A track record of high performing refuse vehicles has seen waste management company SUEZ turn to IVECO’s ACCO model to help service its latest contract in Brisbane.
Overseeing more than 125,000 waste collections is no easy task, let alone looking after that number in one day.
But its just one of many demanding contracts managed by waste management specialists SUEZ, which earlier this year secured a 16-year contract with Brisbane City Council. SUEZ, which has held a continuous contract with the council since 2002, needed a brand new fleet for the significant waste collection service. To help service the growing population, SUEZ recently ordered 110 new IVECO ACCO collection trucks set to arrive at the beginning of the next financial year.
The trucks comprise 104 6×4 units fitted with Superior Pak side loaders for kerbside collection with the remaining vehicles configured as 8x4s, featuring Bucher Municipal front loaders for high density, multi-dwelling collection.
Peter Hudson, Queensland State General Manager at SUEZ Recycling and Recovery Australia, worked closely with IVECO Australia through the negotiations, ensuring the best vehicles were selected to meet the requirements of the Brisbane City Council contract. He says IVECO’S history of reliable service was a key reason for selecting the ACCO models.
“The ACCO is a staple of the waste industry, particularly for side loader work,” Peter explains.
“The ACCO has provided us with more than 95 per cent uptime. We achieve a bin miss rate of just 0.06 per cent, and this figure includes people that forget or place their bins out, or who bring them out late for collection.”
This latest supply of refuse collection trucks to SUEZ marks a long collaboration between the two companies, according to Scott Slater, IVECO Australia National Key Account Manager.
“The ACCO’s proven history of efficient and reliable performance in this industry and IVECO’s ability to collaborate and manage third party body builders certainly put our company in a strong position to win this tender,” he explains.
Helping achieve this reliable performance is the ACCO’s premium American driveline, factory-built dual control system and an extensive local development and engineering program.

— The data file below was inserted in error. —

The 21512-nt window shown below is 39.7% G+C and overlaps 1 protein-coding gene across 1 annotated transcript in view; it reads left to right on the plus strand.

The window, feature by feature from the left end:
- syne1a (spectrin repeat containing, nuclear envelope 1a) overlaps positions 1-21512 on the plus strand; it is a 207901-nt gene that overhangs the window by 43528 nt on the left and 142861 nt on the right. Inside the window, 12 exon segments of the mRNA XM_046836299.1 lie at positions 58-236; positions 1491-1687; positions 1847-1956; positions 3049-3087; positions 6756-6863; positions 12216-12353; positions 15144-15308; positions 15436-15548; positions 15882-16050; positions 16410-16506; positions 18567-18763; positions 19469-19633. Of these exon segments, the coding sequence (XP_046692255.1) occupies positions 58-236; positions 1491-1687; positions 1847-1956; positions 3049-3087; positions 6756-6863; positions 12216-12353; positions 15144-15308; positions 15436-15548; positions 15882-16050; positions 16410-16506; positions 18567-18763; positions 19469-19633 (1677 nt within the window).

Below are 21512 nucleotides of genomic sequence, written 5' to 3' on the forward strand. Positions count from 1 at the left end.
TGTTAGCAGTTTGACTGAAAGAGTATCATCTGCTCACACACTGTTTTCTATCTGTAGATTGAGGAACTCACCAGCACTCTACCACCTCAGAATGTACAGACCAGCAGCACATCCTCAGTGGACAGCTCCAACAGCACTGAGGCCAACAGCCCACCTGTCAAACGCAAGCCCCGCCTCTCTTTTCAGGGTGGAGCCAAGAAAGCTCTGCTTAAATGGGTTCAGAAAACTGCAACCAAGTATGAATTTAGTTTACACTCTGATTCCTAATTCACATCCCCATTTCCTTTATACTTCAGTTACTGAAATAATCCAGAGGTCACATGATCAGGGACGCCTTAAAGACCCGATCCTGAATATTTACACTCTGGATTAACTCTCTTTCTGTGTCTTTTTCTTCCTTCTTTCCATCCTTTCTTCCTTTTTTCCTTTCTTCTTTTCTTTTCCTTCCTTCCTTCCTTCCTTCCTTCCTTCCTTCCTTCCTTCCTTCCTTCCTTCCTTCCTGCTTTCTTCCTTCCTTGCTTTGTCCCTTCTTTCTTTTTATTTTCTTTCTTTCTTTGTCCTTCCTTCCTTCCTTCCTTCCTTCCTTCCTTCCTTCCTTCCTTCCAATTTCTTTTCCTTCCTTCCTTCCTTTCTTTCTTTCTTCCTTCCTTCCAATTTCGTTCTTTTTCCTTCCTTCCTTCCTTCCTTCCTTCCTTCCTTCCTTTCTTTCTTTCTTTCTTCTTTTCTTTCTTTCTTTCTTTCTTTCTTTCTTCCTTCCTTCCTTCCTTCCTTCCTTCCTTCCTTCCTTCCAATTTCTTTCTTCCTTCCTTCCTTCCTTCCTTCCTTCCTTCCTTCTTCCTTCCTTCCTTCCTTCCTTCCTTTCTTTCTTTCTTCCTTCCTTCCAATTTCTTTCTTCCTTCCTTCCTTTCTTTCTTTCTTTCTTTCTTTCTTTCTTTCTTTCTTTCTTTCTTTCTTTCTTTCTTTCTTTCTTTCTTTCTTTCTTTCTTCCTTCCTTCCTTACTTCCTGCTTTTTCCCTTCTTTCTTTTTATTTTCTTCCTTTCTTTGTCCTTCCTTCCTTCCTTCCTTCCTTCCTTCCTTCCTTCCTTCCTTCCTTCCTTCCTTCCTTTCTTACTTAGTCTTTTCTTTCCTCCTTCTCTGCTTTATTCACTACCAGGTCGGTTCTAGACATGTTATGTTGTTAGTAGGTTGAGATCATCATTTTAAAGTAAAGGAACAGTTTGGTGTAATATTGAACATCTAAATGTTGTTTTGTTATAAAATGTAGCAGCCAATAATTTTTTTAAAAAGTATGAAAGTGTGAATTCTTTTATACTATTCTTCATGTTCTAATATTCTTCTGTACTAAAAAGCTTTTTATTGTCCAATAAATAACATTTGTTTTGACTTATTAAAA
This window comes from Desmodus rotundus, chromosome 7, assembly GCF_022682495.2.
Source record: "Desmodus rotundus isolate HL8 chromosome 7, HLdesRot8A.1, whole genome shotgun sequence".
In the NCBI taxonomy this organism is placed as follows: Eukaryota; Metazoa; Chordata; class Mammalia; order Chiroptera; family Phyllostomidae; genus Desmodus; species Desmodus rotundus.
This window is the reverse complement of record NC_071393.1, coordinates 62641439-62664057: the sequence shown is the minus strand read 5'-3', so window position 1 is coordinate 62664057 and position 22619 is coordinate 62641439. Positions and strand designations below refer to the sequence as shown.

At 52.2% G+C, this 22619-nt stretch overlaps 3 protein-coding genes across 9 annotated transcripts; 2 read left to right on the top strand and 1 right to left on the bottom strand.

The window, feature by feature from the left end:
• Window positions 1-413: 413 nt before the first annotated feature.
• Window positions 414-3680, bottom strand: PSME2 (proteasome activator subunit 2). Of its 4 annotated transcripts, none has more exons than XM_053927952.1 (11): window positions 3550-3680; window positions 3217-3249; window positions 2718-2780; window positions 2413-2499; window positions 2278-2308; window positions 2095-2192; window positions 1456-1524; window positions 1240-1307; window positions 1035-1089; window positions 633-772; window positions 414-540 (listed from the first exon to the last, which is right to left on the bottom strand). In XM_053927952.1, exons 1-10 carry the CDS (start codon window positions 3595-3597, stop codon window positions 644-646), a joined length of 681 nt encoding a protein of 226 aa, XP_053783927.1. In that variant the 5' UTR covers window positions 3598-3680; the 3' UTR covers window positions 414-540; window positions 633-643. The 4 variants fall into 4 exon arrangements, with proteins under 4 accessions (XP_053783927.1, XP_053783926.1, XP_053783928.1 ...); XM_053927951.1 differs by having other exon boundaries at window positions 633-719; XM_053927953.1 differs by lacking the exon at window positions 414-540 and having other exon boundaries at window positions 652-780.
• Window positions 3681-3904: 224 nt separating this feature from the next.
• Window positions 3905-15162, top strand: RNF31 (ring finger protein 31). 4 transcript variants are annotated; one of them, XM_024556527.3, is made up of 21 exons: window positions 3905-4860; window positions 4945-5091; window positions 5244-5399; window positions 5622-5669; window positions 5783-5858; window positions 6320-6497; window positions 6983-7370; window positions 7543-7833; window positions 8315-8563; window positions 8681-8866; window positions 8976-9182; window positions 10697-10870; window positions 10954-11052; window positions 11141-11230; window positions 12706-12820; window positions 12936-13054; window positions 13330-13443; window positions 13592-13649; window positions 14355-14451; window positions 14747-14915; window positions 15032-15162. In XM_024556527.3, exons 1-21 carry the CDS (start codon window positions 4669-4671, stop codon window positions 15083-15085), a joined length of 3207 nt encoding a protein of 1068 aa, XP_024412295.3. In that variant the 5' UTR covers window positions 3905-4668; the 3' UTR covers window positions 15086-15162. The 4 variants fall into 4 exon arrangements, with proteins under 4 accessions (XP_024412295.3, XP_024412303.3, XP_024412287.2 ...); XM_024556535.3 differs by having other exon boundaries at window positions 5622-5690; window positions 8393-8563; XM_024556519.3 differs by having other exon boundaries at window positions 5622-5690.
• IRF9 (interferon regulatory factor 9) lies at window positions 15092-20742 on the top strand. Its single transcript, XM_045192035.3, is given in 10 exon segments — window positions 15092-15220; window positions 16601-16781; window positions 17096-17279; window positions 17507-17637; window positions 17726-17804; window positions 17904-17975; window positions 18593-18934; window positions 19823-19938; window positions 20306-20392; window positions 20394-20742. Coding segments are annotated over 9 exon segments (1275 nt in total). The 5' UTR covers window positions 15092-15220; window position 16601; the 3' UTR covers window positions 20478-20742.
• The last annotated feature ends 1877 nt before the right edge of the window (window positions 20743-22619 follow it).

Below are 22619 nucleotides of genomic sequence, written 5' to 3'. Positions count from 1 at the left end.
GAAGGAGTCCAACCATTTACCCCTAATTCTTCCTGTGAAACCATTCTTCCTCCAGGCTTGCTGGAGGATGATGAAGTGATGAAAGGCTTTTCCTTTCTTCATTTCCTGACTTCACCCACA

While truck performance itself was a key consideration in selecting ACCOs for the new contract, IVECO’s ability to offer a full service and maintenance provision was also significant, according to Peter.
This maintenance not only covers the truck cab chassis but the compactor bodies as well, with IVECO working closely with Superior Pak and Bucher Municipal to provide a complete maintenance service.
“Kerbside collection work is notoriously tough on the trucks. There’s a lot of strain on the braking system, steering and tyres,” Peter says.
“With IVECO, we get a bumper-to-bumper maintenance solution – SUEZ doesn’t operate its own workshops. Our preference is to concentrate on our core areas of business.
“We pay a fixed fee and maintenance is taken care of. There are also KPIs set against vehicle performance, so this provides the additional peace of mind of knowing that the trucks are maintained to the highest levels and will perform for us.”
Peter says the majority of the ACCO fleet has an estimated lifetime of about eight years. Over this time, the trucks will cover between 400,000 and 500,000 km, accrue around 18,000 hours and log average speeds of approximately 25 km/h.
An additional benefit of SUEZ’s long association with IVECO, Peter says, is having an excellent relationship, which greatly assists should any unforeseen challenges arise.
“Having IVECO based in Australia and having worked in partnership with the company for many years, it’s easy to pick up the phone if extra support is needed or if something comes up that needs attention,” Peter said.
“There’s never a problem in dealing with them and they can also offer additional flexibility during the truck build process. The 8×4 front lift ACCOs, for example, will have a non-standard wheelbase. We’ve specified a shorter wheelbase to get an improved turning circle for servicing the multi-dwelling locations where space is tight.
“One option may have been to go for a 6×4 front lift but then we’d be losing considerable payload. IVECO was happy to customise the wheelbase and work with Superior Pak on the body requirements.”
With all needs for the Brisbane City Council contract having been ticked off at a corporate level, Peter says SUEZ also sought feedback from drivers during a consultation process and overwhelmingly their familiarity with the ACCO product saw it rate well.
“Most of our drivers have spent many years – and for some, their whole working life – using an ACCO, so they’re very familiar with the vehicles. This means a seamless transition from the older vehicles into the new ones,” he says.
SUEZ’s new ACCOs have already begun production at IVECO’s Dandenong manufacturing facility, with the first units to start the body build process in October.
The new fleet is expected to be complete and be ready for delivery to SUEZ throughout May and June, before gradually taking over collection duties from 1 July 2018.
Peter said the selection and acquisition of the new fleet was an exciting project to be involved with.
“It’s been a long and exciting process but there’s still plenty of work to do,” he said.
“The clock is ticking and I’m sure that next July will sneak up on us. I’ve no doubt though that everything will be ready to go when the time comes, and that the new ACCOs will take up where the old ones left off.”